Rat lungworm (Angiostrongylus cantonensis) is a parasite that can affect dogs. This worm has it’s normal lifecycle in rats and snails (or slugs) but when a dog eats the infected snail they too can become infected. There is actually a possibility that by just eating the snail or slugs mucous, that they can be infected.
An infected dog (as opposed to an infected snail) cannot pass this to another dog or to a human.
It’s usually a young dog that gets infected, one of the reasons given for this is that young dogs are more inquisitive and more likely to eat snails.
Where does it occur in Australia?
This parasite is endemic in Australia, and has been shown to occur in around 3% of the snails in Sydney. Most cases are in urban areas such as Brisbane and Sydney, but is seen along the East Coast from North Queensland to mid NSW.
What are the signs that my dog has lungworm?
This parasite tends to migrate to the spinal cord towards the brain, and causes a nasty meningitis. It is a life threatening condition.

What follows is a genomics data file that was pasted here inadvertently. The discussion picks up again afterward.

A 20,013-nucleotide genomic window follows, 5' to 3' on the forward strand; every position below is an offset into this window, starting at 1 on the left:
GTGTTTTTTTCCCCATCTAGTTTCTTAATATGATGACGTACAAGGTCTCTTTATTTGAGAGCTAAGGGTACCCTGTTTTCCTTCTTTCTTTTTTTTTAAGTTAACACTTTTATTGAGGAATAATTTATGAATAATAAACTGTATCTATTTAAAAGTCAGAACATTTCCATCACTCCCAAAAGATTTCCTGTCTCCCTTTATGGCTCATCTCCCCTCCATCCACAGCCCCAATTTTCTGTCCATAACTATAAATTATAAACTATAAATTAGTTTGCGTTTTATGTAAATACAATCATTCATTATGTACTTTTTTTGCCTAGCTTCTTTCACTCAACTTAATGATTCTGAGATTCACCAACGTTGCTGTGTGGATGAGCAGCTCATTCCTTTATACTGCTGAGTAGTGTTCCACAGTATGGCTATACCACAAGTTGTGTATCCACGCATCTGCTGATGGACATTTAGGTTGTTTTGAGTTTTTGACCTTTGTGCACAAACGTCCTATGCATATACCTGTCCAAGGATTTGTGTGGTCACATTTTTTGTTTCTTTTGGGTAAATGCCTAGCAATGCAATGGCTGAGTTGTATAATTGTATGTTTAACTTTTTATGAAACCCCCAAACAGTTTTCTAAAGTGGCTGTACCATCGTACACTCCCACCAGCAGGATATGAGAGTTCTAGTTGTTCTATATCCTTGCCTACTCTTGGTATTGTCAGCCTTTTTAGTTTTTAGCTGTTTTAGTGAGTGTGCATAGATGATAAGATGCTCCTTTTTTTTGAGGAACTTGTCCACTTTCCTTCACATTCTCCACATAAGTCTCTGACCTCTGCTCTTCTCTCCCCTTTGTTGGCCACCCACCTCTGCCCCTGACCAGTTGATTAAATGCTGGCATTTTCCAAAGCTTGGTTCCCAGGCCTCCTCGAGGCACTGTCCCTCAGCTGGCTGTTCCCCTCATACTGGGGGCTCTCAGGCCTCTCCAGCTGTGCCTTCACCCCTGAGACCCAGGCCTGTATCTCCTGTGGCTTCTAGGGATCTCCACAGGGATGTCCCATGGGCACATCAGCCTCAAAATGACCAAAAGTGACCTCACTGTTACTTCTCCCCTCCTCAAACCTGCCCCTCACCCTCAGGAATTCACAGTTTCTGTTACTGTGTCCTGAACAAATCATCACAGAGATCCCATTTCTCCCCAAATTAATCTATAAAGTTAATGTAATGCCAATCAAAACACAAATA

Signs can include extreme pain (especially neck and back), reluctance to move, unwillingness to eat or drink and other neurological signs such as paralysis of the back legs.
How do I know that my dog has it?
Diagnosis can be difficult and is pieced together like a puzzle by your veterinarian. This includes the history, the clinical signs, the area you are in and results of blood testing, radiographs, and most specifically of spinal fluid testing, or demonstration of the worm’s larvae.
How do I prevent this in my dog?
So whilst not a common condition, if your pooch eats snails or slugs (or even their mucous) there is a chance that they will pick up this worm. It’s very hard to guarantee your dog wont do this, but there are a few things you can do to try and prevent the infection.
- Use a regular monthly parasite control that is thought to control lungworm in addition to other parasites, especially if it’s a common problem in your area. This may prevent the larvae that’s eaten from developing into an adult worm. This is likely to reduce, but won’t eliminate your pets risk of getting the disease.
- Non toxic control of snails and slug populations in your garden such as with traps. You don’t want to use snail bait as it is toxic to dogs, and also the dead snail is still infective up to a few days after its death.
- Clean your mates food bowl regularly and ensure it is free of snails or slugs and their mucous.
Be proactive, not reactive and chat with a vet from vetchat, get a clear plan to have your pets needs sorted today https://www.vetchat.com.au/book